In short, Hangouts will not use your call minutes. It does use data, so may eat up your data plan if you're not on Wifi. It's a fairly efficient protocol, so you may not notice the hit to your data cap.
Wow, even "in short" is too long....
Google Voice and Hangouts are two separate things stuck together, with a little bit of GooglePlus paste. It makes things a bit confusing, since they both do "voice and text communication".
Google Voice was a purchased product, Grand Central. Grand Central grew up before smartphones and the cell plans back then were very different than we know today. As such, it's very phone number centric, and there are features to optimize costs based on rules that are no longer current, so the features make less sense today.
Think Grand Central/Google Voice as "product for geeks to do cool things for dumbphones" It did for phones what every programmer wants to do always; it created an abstraction layer, or in English, a virtual manipulable phone number. For incoming calls, that meant: trying any of possible multiple "real" phones to find you, call screening, and voicemail. For outgoing calls, it allowed calls from any of your "real" phones to look like it came from your virtual (this was clunky, oy!) and also helped with long distance - you called a "local" number and typically got better rates than from your phone company. Also, when you made a call, you were calling "cell" numbers out, back when carriers price differentiated on that. Or you could have outgoing calls look originate by a call to YOUR phone, from your virtual number. This helped when you could get the "5 friends I talk to for free" or whatever plans. All of this kind of clunky and confusing. I juggled all this, because it was worth it for me to have a personal virtual number mapped to my work phone, and then had only one device to carry.
For Google Voice, to make an outbound call on a smartphone, you'd go into the Google Voice app, tell it to call some number. Google Voice would contact Google servers, and (depending on settings) Google would call you and make the outbound call, or you would dial out (to yet another virtual number, hosted at Google). THIS IS WHERE THE VOICE MINUTES YOU READ ABOUT CAME FROM. All these calls used cell minutes, either inbound or outbound.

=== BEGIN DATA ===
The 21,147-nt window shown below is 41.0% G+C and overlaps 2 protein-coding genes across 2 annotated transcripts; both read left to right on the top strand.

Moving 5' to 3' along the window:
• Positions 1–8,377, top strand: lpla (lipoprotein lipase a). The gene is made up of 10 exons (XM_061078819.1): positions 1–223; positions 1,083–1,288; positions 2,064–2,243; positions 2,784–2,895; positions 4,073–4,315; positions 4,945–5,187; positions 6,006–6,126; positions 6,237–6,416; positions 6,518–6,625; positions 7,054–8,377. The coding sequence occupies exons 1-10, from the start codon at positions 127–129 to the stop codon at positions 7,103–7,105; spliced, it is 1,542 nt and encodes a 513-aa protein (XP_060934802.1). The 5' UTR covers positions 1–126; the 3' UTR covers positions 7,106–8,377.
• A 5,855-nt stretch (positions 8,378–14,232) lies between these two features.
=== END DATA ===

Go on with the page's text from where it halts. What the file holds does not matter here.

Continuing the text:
Now, Hangouts was invented as a Skype competitor. To really compete, it needed to be your messaging app. SMS? Sure, lets bake that in, and tightly integrate with both SMS and Google Plus, two very different beasts. What could possibly go wrong? Skype out? Well, we can do that. Lets have data only, VoIP dialing to POTS lines, and lets use the Google Voice number.
So, now my phone has a Google Voice app and a Google Hangouts app. Both can make calls out, in different ways, looking like the same number. Both can make SMS out. Google Voice has SMS as data out, but incoming can come in as "true" SMS as well. How can that be confusing? Oh, and Incoming SMS for "classic" Google Voice came from a "virtual Google phone number" not from your friend, so you could text back to the virtual number and they'd get from your Google Voice number. But.. incoming calls always came from their real number, unless you configured it to come from *your* virtual number... As I write this out I marvel at how I kept this in my head straight for so long. My Phone Book is littered with "GVoice" entries, the virtual numbers that every contact you get an SMS from or dial out to gets mapped by Google. Confused yet?
So, Google Voice still does the normal phone line juggle, so uses cell minutes (this is what you asked about). Google Hangouts uses VoIP, probably using WebRTC. It's a new protocol, and last time i checked, most VoIP apps (including Asterisk) haven't been able to connect with it. On iOS/iPhone, outgoing calls on Hangouts are VoIP only, no audio minutes. Incoming calls are through normal cell service. And all of this can change without notice. Confused? :)